Despite the sparseness of the course material, the class provided a useful framework for business strategy, a framework—and this is the part that surprised and impressed me, after all the scurrilous rumors I've heard about business schools, and the weak business students I've taught in my own classes—that was solidly grounded in microeconomics, with no mention at all made of the latest management fads. No, someone who took this course isn't guaranteed to become a strategic genius, or even, necessarily, an effective strategic thinker, but that's because strategy requires making decisions in an environment that's inherently complex and ambiguous, the upshot of which is that giving students a good framework for organizing thought—and a chance to practice strategic thinking on real cases—is about the best that a teacher can do.

My one serious concern with the course was the rubric used for peer review of the final project: the assignment presented a set of criteria for grading that focused largely on the quality of analysis and writing, and specifically warned against trying to use all the methods of analysis that had been covered in the course; by contrast, the rubric that was actually used for peer grading of the assignment amounted to a checklist of topics in the course, and penalized students for not covering each one, while leaving little room for judging the quality of the report. As a former professor, I certainly understand that detailed rubrics, while beloved by students, tend to push attention in grading towards mechanical aspects of the assignment, and this probably goes double for peer assessment, but it is possible to create rubrics that give more or less clear guidance for making qualitative judgments. More importantly, whatever rubric is used needs to match the criteria that are spelled out in the original assignment.

New Courses to Check Out

I've signed up for three courses that have just started, though odds are I'll need to withdraw from one of them, due to time constraints. I stumbled upon Probabilistic Graphical Models—the term "graphical" didn't suggest anything I was interested in, but a look at the course description revealed that probabalistic graphical models (PGM's) includes Bayesian and Markov networks, both of which feature in decision-making and machine learning, and both of which show up repatedly in job ads for data scientists. Coursera co-founder Daphne Koller, of Stanford University, lacks the charisma and clear explanations of the three MOOC professors I've previously learned from; she also comes off (if I may be subjective here) as a bit pretentious, an impression that makes her inclusion of the Simpsons' family tree as an example of a genealogical network more cringeworthy than cool. I've found most of the material so far to be readily understandable, but I'm guessing it wouldn't be for someone without my background in statistics (especially since I've used by structural equation and time series models in my research, and these feature many of the same concepts found in PGM's). This is a graduate-level course, and Koller herself describes it as challenging even by those standards. Needless to say, the other side of that coin is that anyone who gets through the course will have a solid foundation in PGM's, and also, for those taking the programming track, knowledge of Octave and/or MATLAB (the two are close relatives), especially given weekly programming assignments in a 11-week course.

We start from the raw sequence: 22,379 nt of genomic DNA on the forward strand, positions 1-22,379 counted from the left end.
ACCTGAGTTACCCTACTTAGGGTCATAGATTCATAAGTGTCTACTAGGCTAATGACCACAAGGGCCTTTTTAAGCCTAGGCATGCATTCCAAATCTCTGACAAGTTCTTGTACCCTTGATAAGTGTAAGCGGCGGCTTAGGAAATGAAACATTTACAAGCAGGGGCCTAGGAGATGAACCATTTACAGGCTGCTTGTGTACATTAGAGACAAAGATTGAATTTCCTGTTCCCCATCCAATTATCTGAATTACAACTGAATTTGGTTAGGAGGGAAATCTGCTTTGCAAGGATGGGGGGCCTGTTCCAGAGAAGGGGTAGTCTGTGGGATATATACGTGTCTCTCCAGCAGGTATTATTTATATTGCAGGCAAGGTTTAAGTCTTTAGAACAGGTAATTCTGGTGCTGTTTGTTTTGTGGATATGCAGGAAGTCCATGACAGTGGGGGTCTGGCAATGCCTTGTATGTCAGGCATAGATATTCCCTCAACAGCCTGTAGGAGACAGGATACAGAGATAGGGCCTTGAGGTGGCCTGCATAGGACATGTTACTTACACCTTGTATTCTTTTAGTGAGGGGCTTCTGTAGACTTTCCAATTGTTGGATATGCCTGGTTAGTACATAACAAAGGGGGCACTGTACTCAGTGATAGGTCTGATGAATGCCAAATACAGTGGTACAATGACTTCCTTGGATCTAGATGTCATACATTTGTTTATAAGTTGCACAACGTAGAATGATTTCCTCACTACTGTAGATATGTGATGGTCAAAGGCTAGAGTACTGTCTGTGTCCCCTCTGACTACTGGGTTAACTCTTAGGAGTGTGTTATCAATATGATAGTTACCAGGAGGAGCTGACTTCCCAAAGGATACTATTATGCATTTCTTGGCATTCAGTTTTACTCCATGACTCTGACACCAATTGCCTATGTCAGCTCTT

I've also just started An Introduction to Interactive Programming in Python, taught by multiple instructors from Rice University, and Machine Learning, this iteration taught by Coursera co-founder Andrew Ng of Stanford, one of two professors on Coursera to teach this course; like Probabilistic Graphical Models, Machine Learning makes use of Octave. I doubt however that I'll have time for all three courses, meaning that I'll likely have to withdraw from one of them, which will probably be Probabilistic Graphical Models or Machine Learning, given their overlap in programming language, and, to a lesser extent, subject matter.